Problems with Parades and your Special Needs Child? Keep it “UP”!

By Elayne Pearson, Special Needs Preparedness Specialist, Author, and National Speaker

July is great for recalling our amazing heritage in this choice land. I adore the patriotic music, programs, and parades. However, there were many years when even attending a local July 4th parade with Miss Heidi, our cute daughter with Down syndrome and autism, was very stressful. Personally, I loved the spirit of patriotism, the scalloped star-spangled bunting, and creating parade floats. Our four daughters in their crisp red, white, and blue outfits (and matching hair bows) undoubtedly felt the excitement in the air too, but our youngest, Heidi (who craved peace, quiet, and predictability) probably felt like she was entering a war zone, with random firecrackers, flashing police lights directing the excited mobs, smoke and BBQ odors from vendors, and bands playing with true vigor.  More than once, Heidi darted off in a “parade panic” and our family (also in a panic) thankfully always found her.

Over the years I’ve learned a lot and offer terrific safety tips for parents of loved ones affected by autism. Truly there are three phases to managing any big event; before, during and after. My cheerful theme song? “Keep it up!”

Phase 1 – BEFORE the Big Parade

TEAM UP- Many people with special needs experience high anxiety and become impulsive when overwhelmed, and resort to fight or flight mode. It’s scary having individuals like my Heidi unexpectedly dart off, knowing when they finally stop running or are found, they’re hardly even able to say their name, let alone give personal information. While it may feel a little embarrassing, wise parents realize they need support from friends, family, trusted neighborhood watch groups, and local authorities to keep everyone safe. Start these conversations.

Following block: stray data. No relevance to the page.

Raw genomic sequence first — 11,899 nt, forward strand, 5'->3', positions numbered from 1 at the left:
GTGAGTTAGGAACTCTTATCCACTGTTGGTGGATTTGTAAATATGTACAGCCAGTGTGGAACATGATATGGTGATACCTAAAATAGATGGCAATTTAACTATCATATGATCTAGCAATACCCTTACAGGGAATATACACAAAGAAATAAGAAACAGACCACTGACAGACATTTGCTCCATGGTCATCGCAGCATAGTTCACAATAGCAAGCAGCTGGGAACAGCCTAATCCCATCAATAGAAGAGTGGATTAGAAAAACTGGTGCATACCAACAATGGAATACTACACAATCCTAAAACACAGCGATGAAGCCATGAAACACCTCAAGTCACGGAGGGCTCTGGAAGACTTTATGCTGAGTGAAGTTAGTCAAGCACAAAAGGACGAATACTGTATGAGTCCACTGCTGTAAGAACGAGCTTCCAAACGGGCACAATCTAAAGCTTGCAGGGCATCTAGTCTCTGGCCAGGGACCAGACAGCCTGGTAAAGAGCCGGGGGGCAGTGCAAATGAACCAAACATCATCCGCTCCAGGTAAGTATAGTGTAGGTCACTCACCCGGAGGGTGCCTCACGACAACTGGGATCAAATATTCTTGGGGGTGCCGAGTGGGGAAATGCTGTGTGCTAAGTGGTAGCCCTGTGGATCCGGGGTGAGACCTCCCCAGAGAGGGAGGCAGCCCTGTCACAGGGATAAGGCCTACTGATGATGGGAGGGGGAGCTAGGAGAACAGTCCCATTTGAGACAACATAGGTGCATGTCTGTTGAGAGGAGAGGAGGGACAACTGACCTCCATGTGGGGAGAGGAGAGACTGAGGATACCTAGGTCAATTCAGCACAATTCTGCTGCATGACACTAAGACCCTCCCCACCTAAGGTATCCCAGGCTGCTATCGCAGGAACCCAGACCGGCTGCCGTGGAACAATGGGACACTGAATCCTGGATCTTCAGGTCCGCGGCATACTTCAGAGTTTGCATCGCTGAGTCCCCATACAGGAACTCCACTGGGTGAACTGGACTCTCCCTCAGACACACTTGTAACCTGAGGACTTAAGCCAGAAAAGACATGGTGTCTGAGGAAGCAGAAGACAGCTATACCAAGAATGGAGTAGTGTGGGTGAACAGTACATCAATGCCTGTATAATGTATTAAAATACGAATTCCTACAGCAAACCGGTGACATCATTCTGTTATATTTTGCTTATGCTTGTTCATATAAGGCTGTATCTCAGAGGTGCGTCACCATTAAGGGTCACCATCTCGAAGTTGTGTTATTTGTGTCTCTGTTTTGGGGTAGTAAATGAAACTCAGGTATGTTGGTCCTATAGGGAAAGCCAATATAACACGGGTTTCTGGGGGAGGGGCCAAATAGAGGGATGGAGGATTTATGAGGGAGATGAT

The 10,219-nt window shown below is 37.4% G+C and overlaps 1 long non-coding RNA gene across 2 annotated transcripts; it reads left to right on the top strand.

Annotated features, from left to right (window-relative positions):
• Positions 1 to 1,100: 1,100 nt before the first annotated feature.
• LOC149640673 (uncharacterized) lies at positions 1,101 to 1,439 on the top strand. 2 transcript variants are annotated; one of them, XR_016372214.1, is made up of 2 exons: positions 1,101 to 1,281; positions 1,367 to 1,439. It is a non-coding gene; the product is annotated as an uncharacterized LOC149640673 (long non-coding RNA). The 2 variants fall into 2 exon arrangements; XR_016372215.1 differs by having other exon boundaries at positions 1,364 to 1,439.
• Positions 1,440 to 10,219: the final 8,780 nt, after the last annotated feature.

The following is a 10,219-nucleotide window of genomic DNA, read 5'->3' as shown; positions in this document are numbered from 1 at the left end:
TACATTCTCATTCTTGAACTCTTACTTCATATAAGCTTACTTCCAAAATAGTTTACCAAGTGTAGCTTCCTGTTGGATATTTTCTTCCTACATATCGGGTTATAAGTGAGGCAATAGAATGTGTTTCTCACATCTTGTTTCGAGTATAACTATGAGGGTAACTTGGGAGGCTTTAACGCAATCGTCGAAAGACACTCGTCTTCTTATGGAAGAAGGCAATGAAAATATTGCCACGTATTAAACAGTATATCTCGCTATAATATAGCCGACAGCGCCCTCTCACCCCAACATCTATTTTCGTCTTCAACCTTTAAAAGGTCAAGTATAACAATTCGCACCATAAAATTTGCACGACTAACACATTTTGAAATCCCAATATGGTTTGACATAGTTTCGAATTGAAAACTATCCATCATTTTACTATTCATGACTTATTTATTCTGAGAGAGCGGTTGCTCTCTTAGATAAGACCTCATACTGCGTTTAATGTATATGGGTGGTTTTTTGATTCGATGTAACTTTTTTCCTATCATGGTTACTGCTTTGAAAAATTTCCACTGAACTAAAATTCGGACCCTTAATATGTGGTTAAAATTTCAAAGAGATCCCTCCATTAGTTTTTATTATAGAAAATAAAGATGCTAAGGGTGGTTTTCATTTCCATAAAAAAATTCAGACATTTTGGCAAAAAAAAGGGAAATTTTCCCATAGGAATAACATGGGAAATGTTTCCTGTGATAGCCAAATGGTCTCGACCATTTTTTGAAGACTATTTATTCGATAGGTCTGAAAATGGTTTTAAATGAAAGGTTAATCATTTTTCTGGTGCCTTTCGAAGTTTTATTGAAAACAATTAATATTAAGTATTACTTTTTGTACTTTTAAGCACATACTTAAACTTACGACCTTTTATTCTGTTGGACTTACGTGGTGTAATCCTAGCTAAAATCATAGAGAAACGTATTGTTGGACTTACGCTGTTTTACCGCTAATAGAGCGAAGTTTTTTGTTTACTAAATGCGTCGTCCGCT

SPEAK UP- When Heidi was a teenager, I finally took a photo of her to our Sheriff’s office, and shared our cell phone numbers and address. They appreciated my pro-active connection. I indicated she had no fear of typical dangers, and may ignore their questions.  Also, Heidi could be enticed with a candy bar or soda pop (which has pros and cons). I shared information about her attraction to water (ponds, pools, and fountains), animals, and high places (like balconies and playground slides).  This simple step was a real comfort to me, and a real help for them. Just wish I’d done it sooner.

PRINT UP- Some parents create a special T-shirt, identification bracelet, or dog-tag-type necklace with vital information for their vulnerable children. Several choices are available, so tailor it to your needs. For example, does your child “mouth” everything? We invested in a sturdy metal bracelet for Heidi, because she’s so strong and broke pretty necklace chains. There are “buttons” which can be personalized then pinned on, or “safety stickers” printed up.

GATHER UP- The morning of the parade is too busy to organize all the things you may need, so a few days in advance gather the sunscreen, hats, blanket, safety harness, bug spray, medications, camera, extra undies/diapers, wet wipes, snacks, bubbles and umbrella. Be sure and freeze some water.

POWER UP- If your loved one needs batteries for hearing aids or power-generated items, like a wheelchair, make sure it’s juiced up in advance or pack spare batteries that are ready to go.